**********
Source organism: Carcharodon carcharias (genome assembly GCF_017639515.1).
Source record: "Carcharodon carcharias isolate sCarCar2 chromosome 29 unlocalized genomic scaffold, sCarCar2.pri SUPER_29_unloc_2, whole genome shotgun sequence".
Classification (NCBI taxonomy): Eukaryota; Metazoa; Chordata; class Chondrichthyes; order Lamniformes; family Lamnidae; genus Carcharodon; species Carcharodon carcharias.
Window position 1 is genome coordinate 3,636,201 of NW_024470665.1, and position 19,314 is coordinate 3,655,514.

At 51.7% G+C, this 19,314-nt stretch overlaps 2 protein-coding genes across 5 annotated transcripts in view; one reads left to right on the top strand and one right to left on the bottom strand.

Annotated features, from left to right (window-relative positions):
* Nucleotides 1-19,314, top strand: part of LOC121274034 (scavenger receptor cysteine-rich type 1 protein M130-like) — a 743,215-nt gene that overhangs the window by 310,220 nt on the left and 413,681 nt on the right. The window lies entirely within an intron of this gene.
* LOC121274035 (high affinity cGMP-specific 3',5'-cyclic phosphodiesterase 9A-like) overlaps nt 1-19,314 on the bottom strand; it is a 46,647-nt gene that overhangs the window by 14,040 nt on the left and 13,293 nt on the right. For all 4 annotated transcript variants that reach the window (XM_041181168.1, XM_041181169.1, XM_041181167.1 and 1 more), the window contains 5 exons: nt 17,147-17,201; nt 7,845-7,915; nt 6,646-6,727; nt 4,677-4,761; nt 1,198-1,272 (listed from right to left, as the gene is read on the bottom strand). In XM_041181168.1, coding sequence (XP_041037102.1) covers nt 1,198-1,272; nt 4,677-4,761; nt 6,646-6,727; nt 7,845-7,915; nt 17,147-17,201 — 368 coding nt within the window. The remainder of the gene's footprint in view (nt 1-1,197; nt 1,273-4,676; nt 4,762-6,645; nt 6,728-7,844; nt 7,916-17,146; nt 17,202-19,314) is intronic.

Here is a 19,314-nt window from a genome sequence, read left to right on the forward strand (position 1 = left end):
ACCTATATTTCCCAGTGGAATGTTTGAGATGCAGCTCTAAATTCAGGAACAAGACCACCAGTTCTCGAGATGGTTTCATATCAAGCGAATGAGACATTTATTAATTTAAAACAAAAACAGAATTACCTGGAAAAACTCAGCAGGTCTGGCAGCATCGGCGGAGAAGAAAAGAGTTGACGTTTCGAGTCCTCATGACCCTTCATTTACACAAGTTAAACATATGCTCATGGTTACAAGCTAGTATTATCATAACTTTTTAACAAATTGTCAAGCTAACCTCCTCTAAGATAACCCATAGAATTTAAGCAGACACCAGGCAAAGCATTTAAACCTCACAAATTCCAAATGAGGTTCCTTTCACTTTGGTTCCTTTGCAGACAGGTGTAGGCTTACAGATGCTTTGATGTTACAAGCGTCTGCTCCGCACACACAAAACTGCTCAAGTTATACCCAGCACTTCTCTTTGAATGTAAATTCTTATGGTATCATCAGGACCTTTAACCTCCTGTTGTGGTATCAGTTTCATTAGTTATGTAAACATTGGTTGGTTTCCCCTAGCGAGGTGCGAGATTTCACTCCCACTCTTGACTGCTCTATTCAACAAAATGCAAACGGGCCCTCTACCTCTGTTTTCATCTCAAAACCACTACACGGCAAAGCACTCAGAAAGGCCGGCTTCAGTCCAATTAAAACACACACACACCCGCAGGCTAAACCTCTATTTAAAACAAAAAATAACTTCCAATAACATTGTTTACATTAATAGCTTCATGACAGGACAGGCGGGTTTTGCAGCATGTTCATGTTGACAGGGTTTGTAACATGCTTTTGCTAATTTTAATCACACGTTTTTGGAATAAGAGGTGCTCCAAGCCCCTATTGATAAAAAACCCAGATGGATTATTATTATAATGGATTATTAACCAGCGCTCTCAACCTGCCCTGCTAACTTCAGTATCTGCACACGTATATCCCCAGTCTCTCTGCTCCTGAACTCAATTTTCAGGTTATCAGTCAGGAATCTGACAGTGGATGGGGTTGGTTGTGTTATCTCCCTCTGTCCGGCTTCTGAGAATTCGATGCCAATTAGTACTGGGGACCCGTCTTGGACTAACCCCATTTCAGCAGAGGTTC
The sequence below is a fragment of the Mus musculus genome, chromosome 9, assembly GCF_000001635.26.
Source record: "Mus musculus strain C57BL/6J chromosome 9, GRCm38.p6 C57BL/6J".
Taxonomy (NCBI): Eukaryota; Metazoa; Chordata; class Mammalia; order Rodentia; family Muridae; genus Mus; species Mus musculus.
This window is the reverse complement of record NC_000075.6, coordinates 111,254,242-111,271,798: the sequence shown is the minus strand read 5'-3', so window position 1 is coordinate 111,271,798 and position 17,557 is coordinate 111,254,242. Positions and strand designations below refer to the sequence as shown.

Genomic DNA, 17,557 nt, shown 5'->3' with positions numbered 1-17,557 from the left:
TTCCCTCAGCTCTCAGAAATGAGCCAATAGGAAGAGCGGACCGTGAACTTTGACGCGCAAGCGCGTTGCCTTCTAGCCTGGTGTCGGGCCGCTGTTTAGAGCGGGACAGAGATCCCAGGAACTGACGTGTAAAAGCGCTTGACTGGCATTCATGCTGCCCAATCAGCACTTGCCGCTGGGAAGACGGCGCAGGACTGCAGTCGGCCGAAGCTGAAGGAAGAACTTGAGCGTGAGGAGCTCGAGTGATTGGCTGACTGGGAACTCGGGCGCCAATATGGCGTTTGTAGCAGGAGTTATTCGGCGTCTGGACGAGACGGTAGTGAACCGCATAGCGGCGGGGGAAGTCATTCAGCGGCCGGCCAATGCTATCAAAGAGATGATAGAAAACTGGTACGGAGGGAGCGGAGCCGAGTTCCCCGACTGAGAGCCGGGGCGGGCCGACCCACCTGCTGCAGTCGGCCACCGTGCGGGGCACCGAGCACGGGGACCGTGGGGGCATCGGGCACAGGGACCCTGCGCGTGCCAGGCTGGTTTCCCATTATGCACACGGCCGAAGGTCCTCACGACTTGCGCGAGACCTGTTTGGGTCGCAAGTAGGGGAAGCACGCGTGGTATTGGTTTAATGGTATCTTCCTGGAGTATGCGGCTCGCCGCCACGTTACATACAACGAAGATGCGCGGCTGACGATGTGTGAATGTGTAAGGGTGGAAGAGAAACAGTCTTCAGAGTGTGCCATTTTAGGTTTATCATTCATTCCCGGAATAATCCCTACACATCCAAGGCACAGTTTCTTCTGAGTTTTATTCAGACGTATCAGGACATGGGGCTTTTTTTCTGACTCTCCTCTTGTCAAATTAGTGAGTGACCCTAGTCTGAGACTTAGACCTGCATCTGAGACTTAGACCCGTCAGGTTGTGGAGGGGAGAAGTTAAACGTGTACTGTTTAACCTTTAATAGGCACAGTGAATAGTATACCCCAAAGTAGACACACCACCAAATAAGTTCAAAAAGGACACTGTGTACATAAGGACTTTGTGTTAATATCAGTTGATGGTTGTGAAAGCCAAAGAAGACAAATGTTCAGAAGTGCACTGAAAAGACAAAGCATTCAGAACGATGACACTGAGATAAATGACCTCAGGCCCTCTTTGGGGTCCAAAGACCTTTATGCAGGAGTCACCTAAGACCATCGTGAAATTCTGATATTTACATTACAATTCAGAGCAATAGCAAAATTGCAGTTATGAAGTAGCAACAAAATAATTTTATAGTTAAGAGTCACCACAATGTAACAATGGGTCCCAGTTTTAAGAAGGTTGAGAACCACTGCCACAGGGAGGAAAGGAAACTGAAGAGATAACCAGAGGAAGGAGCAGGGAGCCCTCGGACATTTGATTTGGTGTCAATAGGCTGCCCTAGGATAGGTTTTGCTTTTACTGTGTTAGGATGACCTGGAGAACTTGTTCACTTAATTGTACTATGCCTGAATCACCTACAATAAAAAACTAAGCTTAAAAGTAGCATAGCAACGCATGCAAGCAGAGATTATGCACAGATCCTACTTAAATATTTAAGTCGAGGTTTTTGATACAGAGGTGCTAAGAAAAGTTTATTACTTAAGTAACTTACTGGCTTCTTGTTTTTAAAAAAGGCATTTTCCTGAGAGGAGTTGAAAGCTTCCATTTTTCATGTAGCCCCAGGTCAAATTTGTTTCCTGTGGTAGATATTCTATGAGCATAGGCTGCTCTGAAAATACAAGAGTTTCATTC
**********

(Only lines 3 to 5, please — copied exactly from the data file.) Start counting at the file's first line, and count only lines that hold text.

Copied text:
Classification (NCBI taxonomy): Eukaryota; Metazoa; Chordata; class Chondrichthyes; order Lamniformes; family Lamnidae; genus Carcharodon; species Carcharodon carcharias.
Window position 1 is genome coordinate 3,636,201 of NW_024470665.1, and position 19,314 is coordinate 3,655,514.

At 51.7% G+C, this 19,314-nt stretch overlaps 2 protein-coding genes across 5 annotated transcripts in view; one reads left to right on the top strand and one right to left on the bottom strand.